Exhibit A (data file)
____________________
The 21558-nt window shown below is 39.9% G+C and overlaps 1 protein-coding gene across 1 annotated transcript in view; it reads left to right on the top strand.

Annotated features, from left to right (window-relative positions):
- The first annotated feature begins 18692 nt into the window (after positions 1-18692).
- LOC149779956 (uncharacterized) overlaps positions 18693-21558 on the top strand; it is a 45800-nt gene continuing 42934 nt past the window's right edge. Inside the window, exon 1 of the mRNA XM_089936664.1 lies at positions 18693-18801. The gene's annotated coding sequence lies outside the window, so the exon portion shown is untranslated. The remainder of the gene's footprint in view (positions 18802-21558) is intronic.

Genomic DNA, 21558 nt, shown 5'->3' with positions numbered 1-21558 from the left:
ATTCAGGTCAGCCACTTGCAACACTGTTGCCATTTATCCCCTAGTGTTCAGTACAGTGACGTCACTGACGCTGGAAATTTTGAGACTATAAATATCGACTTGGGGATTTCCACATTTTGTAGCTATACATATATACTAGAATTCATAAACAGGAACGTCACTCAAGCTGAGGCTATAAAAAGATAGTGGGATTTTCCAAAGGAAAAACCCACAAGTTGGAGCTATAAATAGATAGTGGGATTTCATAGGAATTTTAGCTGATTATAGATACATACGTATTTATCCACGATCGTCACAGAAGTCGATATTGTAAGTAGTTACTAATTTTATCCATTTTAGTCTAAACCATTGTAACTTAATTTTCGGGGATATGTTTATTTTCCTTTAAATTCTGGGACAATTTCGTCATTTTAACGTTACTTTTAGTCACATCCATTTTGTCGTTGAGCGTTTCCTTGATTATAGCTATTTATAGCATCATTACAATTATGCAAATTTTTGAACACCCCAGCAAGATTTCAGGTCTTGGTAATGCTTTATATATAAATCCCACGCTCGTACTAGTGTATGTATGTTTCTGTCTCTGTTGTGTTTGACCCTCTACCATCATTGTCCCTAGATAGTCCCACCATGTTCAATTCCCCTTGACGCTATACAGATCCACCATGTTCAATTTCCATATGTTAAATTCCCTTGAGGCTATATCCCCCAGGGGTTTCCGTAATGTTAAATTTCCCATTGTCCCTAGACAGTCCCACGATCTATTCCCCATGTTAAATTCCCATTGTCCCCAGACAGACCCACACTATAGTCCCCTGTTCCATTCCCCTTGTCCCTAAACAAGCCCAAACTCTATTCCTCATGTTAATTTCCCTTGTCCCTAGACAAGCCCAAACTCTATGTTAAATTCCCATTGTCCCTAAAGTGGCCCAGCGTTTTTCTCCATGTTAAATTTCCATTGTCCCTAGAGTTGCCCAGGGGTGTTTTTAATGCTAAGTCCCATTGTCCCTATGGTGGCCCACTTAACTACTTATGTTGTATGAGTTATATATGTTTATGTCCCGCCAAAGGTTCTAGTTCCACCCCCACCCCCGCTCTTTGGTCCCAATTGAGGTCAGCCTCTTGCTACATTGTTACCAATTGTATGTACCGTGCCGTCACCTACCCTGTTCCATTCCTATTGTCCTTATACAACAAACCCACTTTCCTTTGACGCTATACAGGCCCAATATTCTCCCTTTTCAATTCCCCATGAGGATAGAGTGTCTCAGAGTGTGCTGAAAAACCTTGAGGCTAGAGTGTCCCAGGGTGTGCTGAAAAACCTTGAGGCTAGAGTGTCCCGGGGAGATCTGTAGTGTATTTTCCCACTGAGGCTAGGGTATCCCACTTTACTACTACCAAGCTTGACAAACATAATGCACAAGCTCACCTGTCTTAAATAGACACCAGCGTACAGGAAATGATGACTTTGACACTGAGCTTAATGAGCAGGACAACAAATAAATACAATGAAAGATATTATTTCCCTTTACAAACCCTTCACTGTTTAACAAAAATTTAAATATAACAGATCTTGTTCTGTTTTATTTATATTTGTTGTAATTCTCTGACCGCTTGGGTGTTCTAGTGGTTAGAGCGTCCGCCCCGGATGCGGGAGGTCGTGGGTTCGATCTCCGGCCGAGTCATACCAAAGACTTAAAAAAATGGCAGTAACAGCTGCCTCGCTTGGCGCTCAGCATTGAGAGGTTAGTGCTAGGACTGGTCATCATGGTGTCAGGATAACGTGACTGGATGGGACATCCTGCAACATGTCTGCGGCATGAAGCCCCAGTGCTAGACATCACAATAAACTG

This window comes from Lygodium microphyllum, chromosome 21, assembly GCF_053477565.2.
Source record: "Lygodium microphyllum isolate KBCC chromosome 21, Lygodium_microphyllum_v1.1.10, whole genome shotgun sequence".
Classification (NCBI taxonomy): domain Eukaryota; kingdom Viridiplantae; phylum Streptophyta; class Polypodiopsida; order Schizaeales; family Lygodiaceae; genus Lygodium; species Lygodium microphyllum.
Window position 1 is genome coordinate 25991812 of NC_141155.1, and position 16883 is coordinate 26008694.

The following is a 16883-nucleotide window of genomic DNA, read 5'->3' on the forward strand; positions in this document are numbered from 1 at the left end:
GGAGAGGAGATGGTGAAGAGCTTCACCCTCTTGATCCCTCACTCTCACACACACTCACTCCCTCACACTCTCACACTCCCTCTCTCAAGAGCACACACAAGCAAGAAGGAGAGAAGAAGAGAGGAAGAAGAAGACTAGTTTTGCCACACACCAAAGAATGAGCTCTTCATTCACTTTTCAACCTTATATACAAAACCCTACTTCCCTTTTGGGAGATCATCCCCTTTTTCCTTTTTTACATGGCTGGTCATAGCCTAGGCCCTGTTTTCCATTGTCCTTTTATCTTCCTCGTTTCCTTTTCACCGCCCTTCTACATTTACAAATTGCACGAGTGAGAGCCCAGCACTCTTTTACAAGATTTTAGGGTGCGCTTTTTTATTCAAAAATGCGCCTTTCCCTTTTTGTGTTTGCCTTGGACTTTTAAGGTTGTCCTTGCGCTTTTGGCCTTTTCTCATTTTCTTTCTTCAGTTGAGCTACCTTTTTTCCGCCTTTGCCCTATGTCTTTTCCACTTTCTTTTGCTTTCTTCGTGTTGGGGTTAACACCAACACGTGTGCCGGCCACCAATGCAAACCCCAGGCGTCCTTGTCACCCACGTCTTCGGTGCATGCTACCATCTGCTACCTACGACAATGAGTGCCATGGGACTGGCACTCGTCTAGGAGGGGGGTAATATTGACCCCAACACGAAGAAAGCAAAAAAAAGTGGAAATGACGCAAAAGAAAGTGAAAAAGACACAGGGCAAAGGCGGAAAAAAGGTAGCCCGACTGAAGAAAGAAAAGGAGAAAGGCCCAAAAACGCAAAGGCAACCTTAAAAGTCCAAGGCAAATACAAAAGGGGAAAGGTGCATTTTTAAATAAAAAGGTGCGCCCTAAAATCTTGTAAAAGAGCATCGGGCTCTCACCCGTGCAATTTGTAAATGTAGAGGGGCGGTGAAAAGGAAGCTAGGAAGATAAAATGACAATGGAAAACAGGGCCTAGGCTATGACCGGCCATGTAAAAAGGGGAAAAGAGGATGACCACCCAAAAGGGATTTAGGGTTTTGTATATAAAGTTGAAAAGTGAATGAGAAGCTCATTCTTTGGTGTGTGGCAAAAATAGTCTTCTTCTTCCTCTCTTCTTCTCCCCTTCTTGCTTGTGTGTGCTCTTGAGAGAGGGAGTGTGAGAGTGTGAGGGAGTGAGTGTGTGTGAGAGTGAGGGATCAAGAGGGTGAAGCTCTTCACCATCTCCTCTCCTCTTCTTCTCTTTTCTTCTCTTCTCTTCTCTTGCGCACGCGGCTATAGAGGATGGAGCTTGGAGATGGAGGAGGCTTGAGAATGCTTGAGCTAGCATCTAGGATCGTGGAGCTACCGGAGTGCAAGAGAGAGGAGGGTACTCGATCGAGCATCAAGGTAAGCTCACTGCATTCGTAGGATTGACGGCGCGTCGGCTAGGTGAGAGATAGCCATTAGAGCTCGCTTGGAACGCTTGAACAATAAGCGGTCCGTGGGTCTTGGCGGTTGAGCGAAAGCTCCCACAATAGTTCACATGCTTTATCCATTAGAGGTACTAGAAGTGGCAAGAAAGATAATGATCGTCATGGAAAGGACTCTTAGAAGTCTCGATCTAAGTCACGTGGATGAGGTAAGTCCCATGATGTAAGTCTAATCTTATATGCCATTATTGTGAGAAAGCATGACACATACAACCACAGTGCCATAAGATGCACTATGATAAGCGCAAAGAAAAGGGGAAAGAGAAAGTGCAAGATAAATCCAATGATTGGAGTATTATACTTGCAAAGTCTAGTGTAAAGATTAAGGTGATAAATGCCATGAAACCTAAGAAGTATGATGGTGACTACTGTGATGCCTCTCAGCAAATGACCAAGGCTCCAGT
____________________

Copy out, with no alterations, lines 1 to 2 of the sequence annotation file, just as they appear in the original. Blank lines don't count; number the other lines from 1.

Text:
The 21558-nt window shown below is 39.9% G+C and overlaps 1 protein-coding gene across 1 annotated transcript in view; it reads left to right on the top strand.

Annotated features, from left to right (window-relative positions):